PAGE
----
Sunday, March 9, 2014
Apparently snowy days are good for getting business done — there's been a flurry of interesting business stories coming through during the storm. Here's a quick rundown:
The Boothbay Register last month reported that the town is considering installing a 117 kilowatt solar installation on its municipal buildings in a partnership with GridSolar and ReVision Energy.
The deal is almost too good to be true: the $350,000 solar array would essentially be paid for by the rest of the state's electric ratepayers, who save money on the deal because these solar panels would purportedly eliminate the need for Central Maine Power to build a much more expensive power line upgrade running down the Cape Newagen peninsula, from Edgecomb to Boothbay and Southport Island.
Instead of paying to have power delivered on bigger power lines, Boothbay will instead be generating more electricity right where it's being used, so (theoretically, anyhow) everyone saves.
Mainebiz's current issue has more details on the deal, why it ought to be a good deal for electric ratepayers inside and outside of the Cape Newagen peninsula, and how, if it's successful, it might be replicated in other power-line pinch points, including greater Portland.
Image: 2010 file photo of solar installers in California. Credit: The Associated Press
Quartz reports that Donald Thompson, the CEO of McDonald's, has been boasting about how his drive-thru lines are an economic indicator. Here's what he said an an investor's conference recently:
"This year you’ll see additional energy at breakfast as I mentioned. Also if the economy does improve, breakfast is one of those dayparts, breakfast or late night are the kind of dayparts where we typically will see it first. So, we’re optimistic once again that hopefully some of the trends that we are seeing will continue from an overall macroeconomic perspective."
I suppose this makes a certain amount of sense. As more people head back to work, you might well expect more of them to grab fast food at the drive-thru as they rush to their new jobs.
Image: A May 2, 2012, file photo shows a sign advertising job openings outside a McDonalds restaurant in Chesterland, Ohio. Credit: The Associated Press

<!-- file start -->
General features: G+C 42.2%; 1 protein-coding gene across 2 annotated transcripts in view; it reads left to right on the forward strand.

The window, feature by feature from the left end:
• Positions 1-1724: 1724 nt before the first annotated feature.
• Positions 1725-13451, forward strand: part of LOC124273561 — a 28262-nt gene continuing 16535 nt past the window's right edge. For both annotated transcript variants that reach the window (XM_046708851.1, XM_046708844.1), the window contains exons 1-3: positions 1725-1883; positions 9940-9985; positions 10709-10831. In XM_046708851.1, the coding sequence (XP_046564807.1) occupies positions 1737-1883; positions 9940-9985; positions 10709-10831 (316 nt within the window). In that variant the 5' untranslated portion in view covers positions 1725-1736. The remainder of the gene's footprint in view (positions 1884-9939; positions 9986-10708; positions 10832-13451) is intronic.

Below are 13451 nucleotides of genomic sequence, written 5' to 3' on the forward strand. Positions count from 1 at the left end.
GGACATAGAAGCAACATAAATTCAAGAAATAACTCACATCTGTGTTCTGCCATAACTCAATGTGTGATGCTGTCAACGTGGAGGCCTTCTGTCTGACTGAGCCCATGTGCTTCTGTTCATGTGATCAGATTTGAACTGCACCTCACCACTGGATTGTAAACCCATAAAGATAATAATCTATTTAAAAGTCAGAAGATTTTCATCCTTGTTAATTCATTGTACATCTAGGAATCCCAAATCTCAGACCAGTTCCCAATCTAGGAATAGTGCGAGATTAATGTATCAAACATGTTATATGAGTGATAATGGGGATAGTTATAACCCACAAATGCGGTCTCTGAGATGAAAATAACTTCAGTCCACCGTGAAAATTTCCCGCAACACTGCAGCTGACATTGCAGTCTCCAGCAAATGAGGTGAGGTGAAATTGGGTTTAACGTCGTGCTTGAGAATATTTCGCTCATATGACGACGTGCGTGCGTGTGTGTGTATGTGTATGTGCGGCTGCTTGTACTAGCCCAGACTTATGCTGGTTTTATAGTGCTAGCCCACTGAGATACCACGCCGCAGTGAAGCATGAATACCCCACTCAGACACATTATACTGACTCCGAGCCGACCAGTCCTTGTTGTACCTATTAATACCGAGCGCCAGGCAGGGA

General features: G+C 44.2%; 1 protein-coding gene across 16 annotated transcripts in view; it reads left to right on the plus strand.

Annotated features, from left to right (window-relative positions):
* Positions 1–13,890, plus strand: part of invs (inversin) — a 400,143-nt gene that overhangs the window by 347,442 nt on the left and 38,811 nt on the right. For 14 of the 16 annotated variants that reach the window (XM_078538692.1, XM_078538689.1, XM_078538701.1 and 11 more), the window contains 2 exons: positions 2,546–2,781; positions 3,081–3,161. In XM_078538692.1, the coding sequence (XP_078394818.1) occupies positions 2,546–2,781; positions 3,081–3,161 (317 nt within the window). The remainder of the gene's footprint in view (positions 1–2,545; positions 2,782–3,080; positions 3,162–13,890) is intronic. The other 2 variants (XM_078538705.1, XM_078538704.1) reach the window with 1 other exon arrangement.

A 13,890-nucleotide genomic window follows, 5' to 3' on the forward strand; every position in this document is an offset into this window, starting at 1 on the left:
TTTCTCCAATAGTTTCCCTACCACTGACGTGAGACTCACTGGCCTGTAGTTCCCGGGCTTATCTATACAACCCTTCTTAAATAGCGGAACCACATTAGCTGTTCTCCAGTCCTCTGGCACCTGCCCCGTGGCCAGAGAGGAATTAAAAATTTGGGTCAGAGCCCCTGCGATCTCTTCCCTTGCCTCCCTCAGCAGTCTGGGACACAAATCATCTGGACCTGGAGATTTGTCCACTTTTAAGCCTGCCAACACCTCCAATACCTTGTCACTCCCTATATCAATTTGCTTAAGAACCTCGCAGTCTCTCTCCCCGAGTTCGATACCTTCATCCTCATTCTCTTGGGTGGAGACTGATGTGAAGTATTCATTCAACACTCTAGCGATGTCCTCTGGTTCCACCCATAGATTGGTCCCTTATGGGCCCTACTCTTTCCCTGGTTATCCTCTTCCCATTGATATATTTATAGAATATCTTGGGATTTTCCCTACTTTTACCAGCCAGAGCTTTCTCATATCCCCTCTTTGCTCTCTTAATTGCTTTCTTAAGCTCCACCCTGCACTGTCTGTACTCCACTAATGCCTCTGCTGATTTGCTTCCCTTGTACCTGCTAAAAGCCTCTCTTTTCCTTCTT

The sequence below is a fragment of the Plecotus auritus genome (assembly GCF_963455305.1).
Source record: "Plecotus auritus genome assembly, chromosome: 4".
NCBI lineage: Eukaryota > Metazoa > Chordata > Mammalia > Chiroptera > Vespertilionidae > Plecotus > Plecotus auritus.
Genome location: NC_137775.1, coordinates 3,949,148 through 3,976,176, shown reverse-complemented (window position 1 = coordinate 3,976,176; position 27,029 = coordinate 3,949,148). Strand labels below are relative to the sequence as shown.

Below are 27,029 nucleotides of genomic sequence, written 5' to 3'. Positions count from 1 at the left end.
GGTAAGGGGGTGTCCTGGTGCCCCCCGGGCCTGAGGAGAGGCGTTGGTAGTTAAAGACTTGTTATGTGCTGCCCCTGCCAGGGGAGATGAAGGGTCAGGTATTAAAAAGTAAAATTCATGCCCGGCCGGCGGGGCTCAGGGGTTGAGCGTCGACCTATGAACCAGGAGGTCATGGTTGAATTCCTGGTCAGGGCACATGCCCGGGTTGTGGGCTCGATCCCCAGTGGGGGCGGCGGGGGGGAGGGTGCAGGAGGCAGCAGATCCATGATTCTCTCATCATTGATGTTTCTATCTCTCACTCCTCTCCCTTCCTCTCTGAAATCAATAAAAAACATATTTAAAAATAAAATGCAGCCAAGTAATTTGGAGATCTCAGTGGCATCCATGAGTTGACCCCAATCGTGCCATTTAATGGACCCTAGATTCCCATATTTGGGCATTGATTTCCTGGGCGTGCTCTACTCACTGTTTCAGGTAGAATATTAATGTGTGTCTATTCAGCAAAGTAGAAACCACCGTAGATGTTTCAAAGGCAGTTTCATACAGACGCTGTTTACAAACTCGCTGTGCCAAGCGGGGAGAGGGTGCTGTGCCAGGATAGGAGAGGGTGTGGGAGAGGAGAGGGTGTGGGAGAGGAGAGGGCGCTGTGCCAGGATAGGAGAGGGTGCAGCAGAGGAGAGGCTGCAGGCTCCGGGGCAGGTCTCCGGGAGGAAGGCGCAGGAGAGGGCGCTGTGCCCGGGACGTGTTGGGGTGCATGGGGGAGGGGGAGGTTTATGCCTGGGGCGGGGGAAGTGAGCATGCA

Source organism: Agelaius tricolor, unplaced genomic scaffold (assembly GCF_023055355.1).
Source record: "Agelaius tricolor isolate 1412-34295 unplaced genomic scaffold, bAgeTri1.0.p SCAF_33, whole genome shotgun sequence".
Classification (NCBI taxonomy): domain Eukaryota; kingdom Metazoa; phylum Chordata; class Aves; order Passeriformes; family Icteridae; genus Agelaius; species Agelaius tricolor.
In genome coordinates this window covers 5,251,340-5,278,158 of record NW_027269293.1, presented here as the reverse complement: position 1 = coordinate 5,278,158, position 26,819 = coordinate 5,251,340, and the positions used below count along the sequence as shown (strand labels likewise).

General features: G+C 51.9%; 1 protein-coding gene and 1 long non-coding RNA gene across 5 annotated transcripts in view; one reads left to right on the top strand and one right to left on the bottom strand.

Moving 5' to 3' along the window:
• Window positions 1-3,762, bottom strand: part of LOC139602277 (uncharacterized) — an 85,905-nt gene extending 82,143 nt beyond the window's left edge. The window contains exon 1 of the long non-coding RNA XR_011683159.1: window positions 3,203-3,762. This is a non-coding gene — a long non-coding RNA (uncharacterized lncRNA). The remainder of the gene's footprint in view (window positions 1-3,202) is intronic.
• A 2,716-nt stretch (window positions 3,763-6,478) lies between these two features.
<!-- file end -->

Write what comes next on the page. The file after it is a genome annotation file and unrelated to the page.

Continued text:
Yesterday's business section ran an AP story about Cyprus, the Mediterranean island nation whose banks are in big trouble right now. But the semantics of this story are a bit misleading — this isn't your typical "bailout."
International financial agencies are refusing to cover the costs of the bad debt themselves. They're asking the troubled banks of Cyprus — or rather, their account holders — to pay a substantial amount of the $20 billion needed to fix the country's bad debt.
Usually, if you put your money in a risky bank, losing some of it is part of the risk (as Planet Money explains). So unlike most "bailouts," where investors were spared from the financial consequences of their bad decisions, this proposal actually would hold the banks and their depositors to account — at least in part.
Cypriots — and the many offshore tax-sheltering account holders who stash money in Cypriot banks — are very upset about this idea. Yesterday afternoon, the Cyprus parliament rejected the plan to hold bank account holders responsible.Tweet
Commercial Confidential tracks Maine's business leaders and economic indicators.
I'm an economics wonk and an online content producer for the Portland Press Herald.
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